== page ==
When someone is accused of a crime, several factors have to be considered — and one of these is whether the offense falls under crimes of general or specific intent. When the case goes to court, intent can have an impact on how the case is viewed under the law. Intent refers to whether or not the perpetrator intended to commit a crime, and, further, whether the intention was to cause the illegal act or crime that occurred.

If you have been accused of a crime, you may be wondering how intent might impact your case and what you need to do next. Working with a team of experienced Las Vegas criminal defense lawyers can help you better understand how intent may impact your charges. Here’s what you need to know about general and specific intent crimes.

Types of Intent in Nevada Crime Law

The state of Nevada has specific laws in place that relate to intent when a crime is committed, and how each is accordingly prosecuted if a defendant is found guilty. Crimes that are intentionally committed can fall under general intent, like battery, or specific intent, like aggravated battery.

Crimes with general intent involve knowingly committing a criminal act. Specific intent crimes involve knowingly committing the criminal act as well as an intent to cause a particular result by committing the act.

Criminal Intent Research

Asking the Right Questions: Which is Which?

The easiest way to explain the difference between intent when committing a crime is to ask the following questions:

  • Did the person mean to commit the act?
  • Did the person mean to commit a criminal act as well as expect and intend the result?

What is a General Intent Crime in Nevada?

General intent crimes are any crimes where there was an intention to commit an action that led up to the criminal act.

For example, if you intend to punch someone – whether or not you intend to hurt them – it can be considered battery and general intent. If you want to ram someone with your car after a road-rage incident, whether or not you foresaw or intended a car accident, it’s also considered general intent.

Some examples of general intent crimes include battery, driving under the influence, and rape. Sometimes cases of negligence also count as general intent.

What is a Specific Intent Crime in Nevada?

Specific intent crimes have to show first that the perpetrator had intended to achieve a particular result by committing the crime. In short, specific intent crimes have to show that there was a desire to intentionally commit the crime to accomplish a particular outcome.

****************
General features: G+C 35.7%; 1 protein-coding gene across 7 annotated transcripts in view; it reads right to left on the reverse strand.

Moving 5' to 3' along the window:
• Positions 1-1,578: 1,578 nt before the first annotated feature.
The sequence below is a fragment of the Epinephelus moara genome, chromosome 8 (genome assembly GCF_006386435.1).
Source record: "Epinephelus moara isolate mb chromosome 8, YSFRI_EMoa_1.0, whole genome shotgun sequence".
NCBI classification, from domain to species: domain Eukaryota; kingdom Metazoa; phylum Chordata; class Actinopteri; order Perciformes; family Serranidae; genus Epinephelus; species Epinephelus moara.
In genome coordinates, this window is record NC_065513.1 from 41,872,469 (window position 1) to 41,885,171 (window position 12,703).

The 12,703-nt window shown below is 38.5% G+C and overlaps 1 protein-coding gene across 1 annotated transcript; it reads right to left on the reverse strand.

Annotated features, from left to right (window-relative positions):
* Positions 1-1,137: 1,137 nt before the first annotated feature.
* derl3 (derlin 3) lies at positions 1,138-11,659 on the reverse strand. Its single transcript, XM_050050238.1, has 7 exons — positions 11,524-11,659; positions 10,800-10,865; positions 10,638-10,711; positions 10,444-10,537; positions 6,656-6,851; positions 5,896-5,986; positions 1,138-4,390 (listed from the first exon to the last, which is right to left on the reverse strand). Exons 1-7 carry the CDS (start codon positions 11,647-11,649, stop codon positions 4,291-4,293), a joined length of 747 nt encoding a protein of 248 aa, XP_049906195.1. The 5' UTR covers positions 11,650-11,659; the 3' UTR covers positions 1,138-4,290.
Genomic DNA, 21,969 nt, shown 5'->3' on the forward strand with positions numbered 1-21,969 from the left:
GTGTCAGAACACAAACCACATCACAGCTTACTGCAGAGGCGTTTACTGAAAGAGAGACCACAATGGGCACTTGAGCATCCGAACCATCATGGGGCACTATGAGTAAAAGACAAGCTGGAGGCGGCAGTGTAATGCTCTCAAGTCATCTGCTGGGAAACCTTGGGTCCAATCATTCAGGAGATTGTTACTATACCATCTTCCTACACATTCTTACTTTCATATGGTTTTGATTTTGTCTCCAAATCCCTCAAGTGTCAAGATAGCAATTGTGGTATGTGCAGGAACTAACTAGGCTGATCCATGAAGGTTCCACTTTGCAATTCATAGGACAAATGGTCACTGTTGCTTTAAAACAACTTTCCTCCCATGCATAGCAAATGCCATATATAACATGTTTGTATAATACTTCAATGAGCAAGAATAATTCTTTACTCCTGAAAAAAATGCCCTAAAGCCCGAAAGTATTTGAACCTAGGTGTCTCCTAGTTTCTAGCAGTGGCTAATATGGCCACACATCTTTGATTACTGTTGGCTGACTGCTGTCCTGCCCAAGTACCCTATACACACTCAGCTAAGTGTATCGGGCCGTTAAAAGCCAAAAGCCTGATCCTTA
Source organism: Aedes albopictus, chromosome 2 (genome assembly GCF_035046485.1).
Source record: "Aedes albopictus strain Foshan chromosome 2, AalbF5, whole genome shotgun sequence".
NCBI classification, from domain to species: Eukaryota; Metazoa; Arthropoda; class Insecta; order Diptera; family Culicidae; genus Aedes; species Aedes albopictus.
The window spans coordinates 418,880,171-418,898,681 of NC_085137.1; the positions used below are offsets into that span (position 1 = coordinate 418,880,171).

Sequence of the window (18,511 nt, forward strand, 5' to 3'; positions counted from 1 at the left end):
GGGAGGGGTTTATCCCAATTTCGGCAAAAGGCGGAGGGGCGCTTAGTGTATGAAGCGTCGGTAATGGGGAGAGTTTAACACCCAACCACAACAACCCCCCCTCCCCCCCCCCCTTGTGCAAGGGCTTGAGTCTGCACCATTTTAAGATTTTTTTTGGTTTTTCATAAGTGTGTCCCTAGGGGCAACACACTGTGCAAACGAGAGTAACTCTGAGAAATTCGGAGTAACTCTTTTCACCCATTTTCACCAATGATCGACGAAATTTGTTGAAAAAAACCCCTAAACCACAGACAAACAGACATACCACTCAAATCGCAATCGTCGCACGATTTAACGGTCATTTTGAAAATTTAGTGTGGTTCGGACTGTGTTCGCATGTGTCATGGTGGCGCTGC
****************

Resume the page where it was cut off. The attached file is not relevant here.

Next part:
Some examples of specific intent crimes include assault (versus battery, a general intent crime), theft, aggravated battery, and murder: Any event where someone had intentionally committed a crime and the result of the crime.

Can You Commit a Crime Without Intent?

Some types of crimes can still be committed even when there isn’t an intent to break the law. Strict liability crimes are acts that are considered criminal even when someone doesn’t know they’re breaking the law at the time. One example of a strict liability crime is statutory rape – because, by law, it’s still considered statutory rape even when the lack of legal age wasn’t known, discussed or disclosed.

In strict liability cases, it only has to be proven that the person was responsible for the action, and not that they intended it to happen – or knew they were breaking the law.

Does Intent Make a Difference?

Intent is a vital factor when someone has been charged with a crime, and it can affect the crime that they are charged with. For example, the intent is what defines the difference between battery and assault, and each carries different penalties as a result.

Yes, intent makes a difference when you’ve been charged with a crime, and the important factor is whether or not intention can be proven in court.

How Can a Las Vegas Criminal Defense Attorney Help?

If you’ve been charged with or accused of committing a criminal act, it can be terrifying and confusing. When intent has to be proven in court, several factors have to be considered, including what the defendant’s mental state was at the time the crime was committed, and whether the act had been because of pre-meditated actions or negligence in the case of certain crimes.

An experienced criminal defense lawyer can defend their client’s intention, or lack thereof, at the time of the crime.

About the Author

Mark Coburn, Esq.

Mark Coburn is a dedicated and experienced defense attorney serving the Southern Nevada area. His passion for the law and commitment to his clients has made him one of the most prominent defense attorneys in Nevada. If you’re in need of a defense attorney, contact Mark Coburn for a free consultation on your case.